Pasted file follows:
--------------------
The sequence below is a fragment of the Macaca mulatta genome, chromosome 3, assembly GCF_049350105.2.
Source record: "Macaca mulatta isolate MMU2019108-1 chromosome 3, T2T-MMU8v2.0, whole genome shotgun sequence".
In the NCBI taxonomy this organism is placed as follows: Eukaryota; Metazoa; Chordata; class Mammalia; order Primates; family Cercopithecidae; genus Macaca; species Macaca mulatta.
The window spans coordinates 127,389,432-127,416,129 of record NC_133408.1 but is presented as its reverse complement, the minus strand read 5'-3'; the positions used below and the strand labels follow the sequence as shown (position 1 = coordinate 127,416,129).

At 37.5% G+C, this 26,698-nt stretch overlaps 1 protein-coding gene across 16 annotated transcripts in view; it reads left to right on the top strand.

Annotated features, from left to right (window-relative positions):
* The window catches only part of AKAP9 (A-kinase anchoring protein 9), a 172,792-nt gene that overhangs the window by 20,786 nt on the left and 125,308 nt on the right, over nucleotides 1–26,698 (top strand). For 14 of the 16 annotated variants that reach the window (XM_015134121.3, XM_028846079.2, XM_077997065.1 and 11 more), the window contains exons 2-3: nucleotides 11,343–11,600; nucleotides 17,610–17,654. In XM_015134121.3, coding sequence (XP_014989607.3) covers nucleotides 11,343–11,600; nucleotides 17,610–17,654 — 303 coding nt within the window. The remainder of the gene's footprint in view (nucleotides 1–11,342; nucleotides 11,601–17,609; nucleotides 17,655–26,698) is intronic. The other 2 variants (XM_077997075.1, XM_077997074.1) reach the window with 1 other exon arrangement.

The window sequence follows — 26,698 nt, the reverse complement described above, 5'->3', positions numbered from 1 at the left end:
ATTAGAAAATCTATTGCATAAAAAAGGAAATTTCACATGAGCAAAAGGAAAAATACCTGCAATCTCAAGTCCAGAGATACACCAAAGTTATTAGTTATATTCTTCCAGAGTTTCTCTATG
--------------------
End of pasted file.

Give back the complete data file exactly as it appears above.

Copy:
The sequence below is a fragment of the Macaca mulatta genome, chromosome 3, assembly GCF_049350105.2.
Source record: "Macaca mulatta isolate MMU2019108-1 chromosome 3, T2T-MMU8v2.0, whole genome shotgun sequence".
In the NCBI taxonomy this organism is placed as follows: Eukaryota; Metazoa; Chordata; class Mammalia; order Primates; family Cercopithecidae; genus Macaca; species Macaca mulatta.
The window spans coordinates 127,389,432-127,416,129 of record NC_133408.1 but is presented as its reverse complement, the minus strand read 5'-3'; the positions used below and the strand labels follow the sequence as shown (position 1 = coordinate 127,416,129).

At 37.5% G+C, this 26,698-nt stretch overlaps 1 protein-coding gene across 16 annotated transcripts in view; it reads left to right on the top strand.

Annotated features, from left to right (window-relative positions):
* The window catches only part of AKAP9 (A-kinase anchoring protein 9), a 172,792-nt gene that overhangs the window by 20,786 nt on the left and 125,308 nt on the right, over nucleotides 1–26,698 (top strand). For 14 of the 16 annotated variants that reach the window (XM_015134121.3, XM_028846079.2, XM_077997065.1 and 11 more), the window contains exons 2-3: nucleotides 11,343–11,600; nucleotides 17,610–17,654. In XM_015134121.3, coding sequence (XP_014989607.3) covers nucleotides 11,343–11,600; nucleotides 17,610–17,654 — 303 coding nt within the window. The remainder of the gene's footprint in view (nucleotides 1–11,342; nucleotides 11,601–17,609; nucleotides 17,655–26,698) is intronic. The other 2 variants (XM_077997075.1, XM_077997074.1) reach the window with 1 other exon arrangement.

The window sequence follows — 26,698 nt, the reverse complement described above, 5'->3', positions numbered from 1 at the left end:
ATTAGAAAATCTATTGCATAAAAAAGGAAATTTCACATGAGCAAAAGGAAAAATACCTGCAATCTCAAGTCCAGAGATACACCAAAGTTATTAGTTATATTCTTCCAGAGTTTCTCTATG